How to Send Password Securely Over HTTP?

Here, we explain in detail how to send password securely over HTTP. Before we get there, we go over some of the basics regarding HTTP such as how it works, what is its role, and how and why it is used. In the simplest terms, HTTP which stands for the Hypertext Transfer Protocol is the foundation of data World Wide Web data communication and data exchange. HTTP is a client-server, application protocol for all sorts of hypermedia, collaborative, and distributed data systems.

Since it is a client-server protocol, all HTTP requests must be initiated by the web browser or by the recipient. Servers and clients over HTTP communicate securely by exchanging messages and messages sent by web browsers or clients are known as requests while messages that are sent by serves are called responses. Essentially, the Hypertext Transfer Protocol allows us to communicate all sorts of data and information on the WWW.

How Does HTTP Work?

Tim Berners-Lee initiated the development of the Hypertext Transfer Protocol back in 1989. In November that same year, the very first communication between a server and an HTTP client over the internet was conducted. Before we explain how to send password securely over HTTP, it should be noted that the Hypertext Transfer Protocol remains one of the most used means of surfing the Internet even though it was introduced over thirty years ago.

Alongside HTML, HTTP was invented to pave the route for text-based, interactive web browsers. Since this is a request-response application protocol, it gives internet users ways to interact and communicate with numerous web resources by transferring hypertext messages between serves and clients. Hypertext documents also include hyperlinks that lead to other resources and these are easily accessed by internet users.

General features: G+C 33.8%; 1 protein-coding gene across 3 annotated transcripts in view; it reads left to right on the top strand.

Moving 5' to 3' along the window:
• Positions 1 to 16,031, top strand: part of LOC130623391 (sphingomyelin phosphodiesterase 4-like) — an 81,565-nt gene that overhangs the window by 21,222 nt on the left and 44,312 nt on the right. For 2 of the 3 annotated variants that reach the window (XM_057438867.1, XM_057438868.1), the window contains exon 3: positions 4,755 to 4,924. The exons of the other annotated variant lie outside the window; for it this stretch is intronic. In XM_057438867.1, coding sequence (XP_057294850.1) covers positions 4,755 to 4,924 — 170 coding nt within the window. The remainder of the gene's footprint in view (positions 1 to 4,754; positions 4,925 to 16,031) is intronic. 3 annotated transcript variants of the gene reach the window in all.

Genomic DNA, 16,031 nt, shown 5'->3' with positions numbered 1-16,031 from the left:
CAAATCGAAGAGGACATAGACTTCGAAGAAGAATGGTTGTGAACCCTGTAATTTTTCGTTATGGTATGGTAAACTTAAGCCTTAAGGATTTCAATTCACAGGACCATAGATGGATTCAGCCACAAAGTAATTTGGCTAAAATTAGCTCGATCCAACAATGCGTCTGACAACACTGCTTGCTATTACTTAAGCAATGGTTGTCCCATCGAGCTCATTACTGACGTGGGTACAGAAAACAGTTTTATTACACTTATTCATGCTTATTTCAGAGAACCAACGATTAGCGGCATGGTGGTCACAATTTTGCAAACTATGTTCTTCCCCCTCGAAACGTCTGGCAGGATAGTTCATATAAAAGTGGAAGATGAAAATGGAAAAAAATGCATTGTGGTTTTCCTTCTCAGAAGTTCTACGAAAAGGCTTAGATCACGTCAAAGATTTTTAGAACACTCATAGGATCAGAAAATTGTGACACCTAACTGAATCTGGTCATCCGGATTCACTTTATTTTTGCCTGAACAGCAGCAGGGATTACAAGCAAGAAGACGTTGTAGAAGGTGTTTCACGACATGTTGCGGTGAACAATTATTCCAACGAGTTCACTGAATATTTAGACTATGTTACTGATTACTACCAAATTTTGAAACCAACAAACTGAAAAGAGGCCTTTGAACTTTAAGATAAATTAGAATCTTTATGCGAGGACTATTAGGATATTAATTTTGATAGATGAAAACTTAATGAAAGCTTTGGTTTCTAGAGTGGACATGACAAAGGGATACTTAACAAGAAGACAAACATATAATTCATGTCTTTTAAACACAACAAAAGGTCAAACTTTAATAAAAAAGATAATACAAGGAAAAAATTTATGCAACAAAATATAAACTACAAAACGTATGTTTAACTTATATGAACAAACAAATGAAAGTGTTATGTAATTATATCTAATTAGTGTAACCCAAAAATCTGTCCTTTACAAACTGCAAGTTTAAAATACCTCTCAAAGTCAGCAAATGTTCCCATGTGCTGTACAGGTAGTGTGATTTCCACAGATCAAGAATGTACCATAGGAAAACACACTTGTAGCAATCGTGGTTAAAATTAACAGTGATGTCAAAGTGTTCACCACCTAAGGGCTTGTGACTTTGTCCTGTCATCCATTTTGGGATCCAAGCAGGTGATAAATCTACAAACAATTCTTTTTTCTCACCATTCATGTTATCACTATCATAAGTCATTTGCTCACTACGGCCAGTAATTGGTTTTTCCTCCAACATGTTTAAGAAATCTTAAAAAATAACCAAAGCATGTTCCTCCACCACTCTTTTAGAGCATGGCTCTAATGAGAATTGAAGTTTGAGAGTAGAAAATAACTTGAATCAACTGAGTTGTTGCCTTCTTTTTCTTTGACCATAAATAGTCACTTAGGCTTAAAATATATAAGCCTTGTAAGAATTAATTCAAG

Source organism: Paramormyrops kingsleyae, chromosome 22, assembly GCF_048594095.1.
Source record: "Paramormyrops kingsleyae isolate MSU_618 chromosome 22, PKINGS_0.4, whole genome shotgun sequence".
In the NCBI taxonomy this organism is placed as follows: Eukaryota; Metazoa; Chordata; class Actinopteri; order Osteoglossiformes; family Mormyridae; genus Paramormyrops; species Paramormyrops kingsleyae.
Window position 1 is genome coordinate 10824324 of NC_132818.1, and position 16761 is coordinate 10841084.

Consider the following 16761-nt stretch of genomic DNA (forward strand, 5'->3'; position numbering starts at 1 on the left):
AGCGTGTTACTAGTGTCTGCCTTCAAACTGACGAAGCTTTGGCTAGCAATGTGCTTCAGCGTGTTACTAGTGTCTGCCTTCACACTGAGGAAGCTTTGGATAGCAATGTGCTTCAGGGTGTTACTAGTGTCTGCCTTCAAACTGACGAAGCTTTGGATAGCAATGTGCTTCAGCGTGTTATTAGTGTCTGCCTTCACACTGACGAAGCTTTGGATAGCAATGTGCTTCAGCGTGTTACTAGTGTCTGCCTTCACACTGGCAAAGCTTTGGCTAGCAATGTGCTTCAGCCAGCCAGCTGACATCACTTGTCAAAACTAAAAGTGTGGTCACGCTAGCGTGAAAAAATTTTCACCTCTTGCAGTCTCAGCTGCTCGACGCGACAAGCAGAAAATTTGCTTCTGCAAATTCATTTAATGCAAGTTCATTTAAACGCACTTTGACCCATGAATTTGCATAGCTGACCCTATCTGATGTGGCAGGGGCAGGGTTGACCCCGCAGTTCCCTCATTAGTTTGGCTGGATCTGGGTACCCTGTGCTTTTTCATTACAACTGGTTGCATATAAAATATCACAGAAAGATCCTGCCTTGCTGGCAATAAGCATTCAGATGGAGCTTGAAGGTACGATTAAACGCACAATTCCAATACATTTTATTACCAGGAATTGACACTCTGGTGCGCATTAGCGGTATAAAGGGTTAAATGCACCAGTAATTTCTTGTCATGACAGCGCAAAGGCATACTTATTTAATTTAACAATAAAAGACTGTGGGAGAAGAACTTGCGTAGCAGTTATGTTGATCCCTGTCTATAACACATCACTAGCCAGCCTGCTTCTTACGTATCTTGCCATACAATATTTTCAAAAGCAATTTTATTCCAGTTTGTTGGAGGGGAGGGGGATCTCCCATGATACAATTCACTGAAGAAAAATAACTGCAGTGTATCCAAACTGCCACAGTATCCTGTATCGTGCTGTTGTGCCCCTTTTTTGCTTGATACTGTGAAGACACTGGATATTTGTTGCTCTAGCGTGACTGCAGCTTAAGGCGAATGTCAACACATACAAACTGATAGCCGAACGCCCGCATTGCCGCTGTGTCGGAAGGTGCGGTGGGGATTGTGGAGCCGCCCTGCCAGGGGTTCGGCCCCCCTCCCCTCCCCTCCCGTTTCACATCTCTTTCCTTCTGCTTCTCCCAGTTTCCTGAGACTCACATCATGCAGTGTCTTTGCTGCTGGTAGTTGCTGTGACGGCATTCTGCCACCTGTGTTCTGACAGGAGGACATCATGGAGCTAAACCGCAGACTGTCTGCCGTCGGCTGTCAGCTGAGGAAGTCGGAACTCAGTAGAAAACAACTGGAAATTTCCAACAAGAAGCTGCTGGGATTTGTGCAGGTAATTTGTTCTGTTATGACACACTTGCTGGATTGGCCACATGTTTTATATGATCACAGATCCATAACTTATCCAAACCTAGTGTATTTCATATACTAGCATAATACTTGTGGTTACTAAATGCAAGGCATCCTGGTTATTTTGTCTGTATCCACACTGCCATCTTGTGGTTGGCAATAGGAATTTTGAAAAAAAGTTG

To perform tasks, the Hyperlink Transfer Protocol relies on certain request methods. Today, HTTP servers rely on the GET and HEAD methods even though they are many other methods available. Before you learn how to send password securely over HTTP, you should familiarize yourself with the major component of client-server protocols. In such systems that rely on HTTP, requests are always sent by the user-agent and in most cases, this is a web browser.

When a request has been sent, it reaches a serve and the server handles the request to provide a response or an answer. Between these two entities (client and server) there are other entities called proxies and the proxies act as caches and gateways as they perform requested operations. Between the server that provides answers and web browsers that send requests, there are modems and routers. However, these are well-hidden thanks to the World Wide Web’s layered design. What is on top of the network is the Hypertext Transfer Protocol application.

The Differences Between the HTTPS and HTTP

Over the years, the foundation of the World Wide Web has evolved. Today, the Hypertext Transfer Protocol is usually sent over a TLS (Transport Layer Security) and TCP encrypted connection while other transport protocols can be used as well. Since HTTP is extremely extensible, it is widely used for hypertext documents as well as videos, images. Then, there is HTTPS that stands for the Hypertext Transfer Protocol Secure and this is the major extension of HTTP.